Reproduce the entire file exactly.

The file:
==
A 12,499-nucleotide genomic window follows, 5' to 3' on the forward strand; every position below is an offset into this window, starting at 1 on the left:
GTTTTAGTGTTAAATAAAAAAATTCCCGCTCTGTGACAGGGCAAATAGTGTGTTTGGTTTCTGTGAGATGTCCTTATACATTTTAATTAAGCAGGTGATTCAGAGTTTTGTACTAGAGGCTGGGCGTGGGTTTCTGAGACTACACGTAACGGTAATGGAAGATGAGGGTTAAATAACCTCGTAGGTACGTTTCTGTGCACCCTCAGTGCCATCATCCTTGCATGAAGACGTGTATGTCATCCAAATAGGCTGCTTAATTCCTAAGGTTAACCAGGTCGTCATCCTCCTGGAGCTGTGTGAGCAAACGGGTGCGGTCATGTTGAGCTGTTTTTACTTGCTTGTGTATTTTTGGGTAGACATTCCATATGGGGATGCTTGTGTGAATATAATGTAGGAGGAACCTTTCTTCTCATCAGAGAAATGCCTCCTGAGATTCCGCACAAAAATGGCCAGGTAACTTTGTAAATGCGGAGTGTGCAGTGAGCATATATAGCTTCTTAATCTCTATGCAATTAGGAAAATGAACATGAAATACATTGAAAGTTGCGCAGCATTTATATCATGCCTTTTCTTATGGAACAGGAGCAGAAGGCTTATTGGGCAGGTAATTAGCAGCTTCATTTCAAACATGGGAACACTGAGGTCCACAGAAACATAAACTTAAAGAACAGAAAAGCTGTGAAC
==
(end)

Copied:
A 12,499-nucleotide genomic window follows, 5' to 3' on the forward strand; every position below is an offset into this window, starting at 1 on the left:
GTTTTAGTGTTAAATAAAAAAATTCCCGCTCTGTGACAGGGCAAATAGTGTGTTTGGTTTCTGTGAGATGTCCTTATACATTTTAATTAAGCAGGTGATTCAGAGTTTTGTACTAGAGGCTGGGCGTGGGTTTCTGAGACTACACGTAACGGTAATGGAAGATGAGGGTTAAATAACCTCGTAGGTACGTTTCTGTGCACCCTCAGTGCCATCATCCTTGCATGAAGACGTGTATGTCATCCAAATAGGCTGCTTAATTCCTAAGGTTAACCAGGTCGTCATCCTCCTGGAGCTGTGTGAGCAAACGGGTGCGGTCATGTTGAGCTGTTTTTACTTGCTTGTGTATTTTTGGGTAGACATTCCATATGGGGATGCTTGTGTGAATATAATGTAGGAGGAACCTTTCTTCTCATCAGAGAAATGCCTCCTGAGATTCCGCACAAAAATGGCCAGGTAACTTTGTAAATGCGGAGTGTGCAGTGAGCATATATAGCTTCTTAATCTCTATGCAATTAGGAAAATGAACATGAAATACATTGAAAGTTGCGCAGCATTTATATCATGCCTTTTCTTATGGAACAGGAGCAGAAGGCTTATTGGGCAGGTAATTAGCAGCTTCATTTCAAACATGGGAACACTGAGGTCCACAGAAACATAAACTTAAAGAACAGAAAAGCTGTGAAC